Confronting Plagiarism Face-to-Face

Duane Lester ImageDuane Lester is the blogger behind All American Blogger. Recently, he discovered that an article he had written about a Missouri sheriff was plagiarized verbatim, by a local newspaper, The Oregon Times Observer, and, after asking for some advice from an attorney on Twitter, he decided to take action.

However, his action didn’t involve merely emailing a threatening letter or having an attorney draft a copyright lawsuit, instead, he drove down to the office of the newspaper with proof in hand and a demand for $500. The confrontation, which was videotaped, lasted under 7 minutes and was, at points, extremely heated.

In the end, Lester got what he wanted, a $500 check made out for “Bull shit” and the video of the incident, which is embedded below, has become a popular video on YouTube.

But was it the right approach to the problem and should others emulate it? The answers to those questions aren’t so clear and raise many other questions of their own.

Getting Personal Over Plagiarism

To be absolutely clear, I have no love whatsoever for what The Oregon-Times Observer and its editor, Bob Ripley, did. To take a blog entry verbatim, without attribution or permission and put it on the front page of a newspaper is probably one of the worst ways one can plagiarize.

It is a despicable act and, if anything, deserves a harsher penalty than just a $500 invoice. Furthermore, Ripley’s response to the problem, as seen in the video, indicates that he felt he had done nothing wrong with the infringement, raising serious questions regarding his moral standing and his credibility as a journalist.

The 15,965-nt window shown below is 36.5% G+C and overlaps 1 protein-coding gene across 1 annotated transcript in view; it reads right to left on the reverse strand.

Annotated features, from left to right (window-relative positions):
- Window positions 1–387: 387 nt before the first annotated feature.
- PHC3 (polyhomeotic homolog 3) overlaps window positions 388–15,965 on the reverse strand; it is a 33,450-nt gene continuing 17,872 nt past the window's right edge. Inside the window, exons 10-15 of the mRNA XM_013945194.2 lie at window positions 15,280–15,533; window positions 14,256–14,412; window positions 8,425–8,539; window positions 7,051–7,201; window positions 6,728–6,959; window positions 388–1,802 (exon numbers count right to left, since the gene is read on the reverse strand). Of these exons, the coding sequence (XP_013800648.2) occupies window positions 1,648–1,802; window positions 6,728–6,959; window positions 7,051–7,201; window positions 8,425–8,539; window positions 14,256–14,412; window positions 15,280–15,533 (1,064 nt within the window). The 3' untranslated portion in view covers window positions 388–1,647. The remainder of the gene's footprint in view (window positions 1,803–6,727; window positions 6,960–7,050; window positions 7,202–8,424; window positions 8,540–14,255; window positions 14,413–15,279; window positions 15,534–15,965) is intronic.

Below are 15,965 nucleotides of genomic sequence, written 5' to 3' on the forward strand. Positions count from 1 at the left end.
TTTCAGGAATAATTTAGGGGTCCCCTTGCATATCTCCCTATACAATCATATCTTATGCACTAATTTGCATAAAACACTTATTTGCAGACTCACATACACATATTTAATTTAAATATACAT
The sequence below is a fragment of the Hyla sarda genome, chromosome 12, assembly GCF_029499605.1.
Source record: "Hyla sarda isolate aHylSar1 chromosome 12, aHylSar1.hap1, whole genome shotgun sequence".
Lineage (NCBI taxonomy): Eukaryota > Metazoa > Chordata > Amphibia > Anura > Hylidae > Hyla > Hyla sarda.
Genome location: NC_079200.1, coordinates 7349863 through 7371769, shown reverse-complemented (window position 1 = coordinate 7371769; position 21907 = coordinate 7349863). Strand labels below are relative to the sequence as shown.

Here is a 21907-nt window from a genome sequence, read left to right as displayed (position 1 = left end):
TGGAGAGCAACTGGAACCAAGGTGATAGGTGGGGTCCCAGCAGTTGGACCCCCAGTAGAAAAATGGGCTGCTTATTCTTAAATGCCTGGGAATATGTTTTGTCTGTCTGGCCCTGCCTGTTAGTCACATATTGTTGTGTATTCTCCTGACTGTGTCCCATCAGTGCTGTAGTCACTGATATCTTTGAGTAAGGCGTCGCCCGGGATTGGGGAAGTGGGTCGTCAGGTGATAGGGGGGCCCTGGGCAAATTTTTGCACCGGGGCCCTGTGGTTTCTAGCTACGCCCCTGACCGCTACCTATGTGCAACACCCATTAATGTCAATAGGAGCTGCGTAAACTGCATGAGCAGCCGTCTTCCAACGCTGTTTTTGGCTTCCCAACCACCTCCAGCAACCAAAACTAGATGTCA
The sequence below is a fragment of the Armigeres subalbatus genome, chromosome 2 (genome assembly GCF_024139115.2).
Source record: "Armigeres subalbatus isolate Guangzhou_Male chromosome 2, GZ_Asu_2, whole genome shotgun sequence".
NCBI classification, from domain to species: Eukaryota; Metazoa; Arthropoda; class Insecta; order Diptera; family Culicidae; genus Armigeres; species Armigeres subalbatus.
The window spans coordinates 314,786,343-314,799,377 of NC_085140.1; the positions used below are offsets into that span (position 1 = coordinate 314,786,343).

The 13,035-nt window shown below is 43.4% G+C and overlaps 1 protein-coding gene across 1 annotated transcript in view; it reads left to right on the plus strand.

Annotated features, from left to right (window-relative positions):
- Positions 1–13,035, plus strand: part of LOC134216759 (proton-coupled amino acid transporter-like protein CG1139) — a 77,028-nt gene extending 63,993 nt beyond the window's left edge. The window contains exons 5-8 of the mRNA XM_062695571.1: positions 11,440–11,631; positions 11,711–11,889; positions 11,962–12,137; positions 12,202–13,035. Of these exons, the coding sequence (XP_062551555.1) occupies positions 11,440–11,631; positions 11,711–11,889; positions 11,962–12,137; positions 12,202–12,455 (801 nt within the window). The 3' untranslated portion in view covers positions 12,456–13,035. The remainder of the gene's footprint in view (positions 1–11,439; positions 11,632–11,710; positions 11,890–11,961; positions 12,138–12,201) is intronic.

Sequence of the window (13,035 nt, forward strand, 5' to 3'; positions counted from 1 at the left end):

There is no doubt that the paper here is in the wrong and that they, despite the viral video, got off fairly easy in all of this (at least in terms of potential damages – provided Lester had promptly registered the work with the U.S. Copyright Office).

But was Lester wise to march into the office with his demand in hand? Probably not.

Lester handled the situation amazingly well, remaining completely calm even when Ripley was clearly losing his temper. He did and said nothing that would jeopardize his legal position. However, as this video shows confronting someone over an allegation of plagiarism is always a risk, no matter how you do it. However, when you do it face-to-face, the situation gets much more unpredictable and the risks get much higher.

There are many ways that this scenario could have gone bad, ranging from the extreme, such as a physical attack (rather than just a threat of physical violence) to Ripley simply refusing to pay and directing the matter to his attorney (which was also threatened in this video).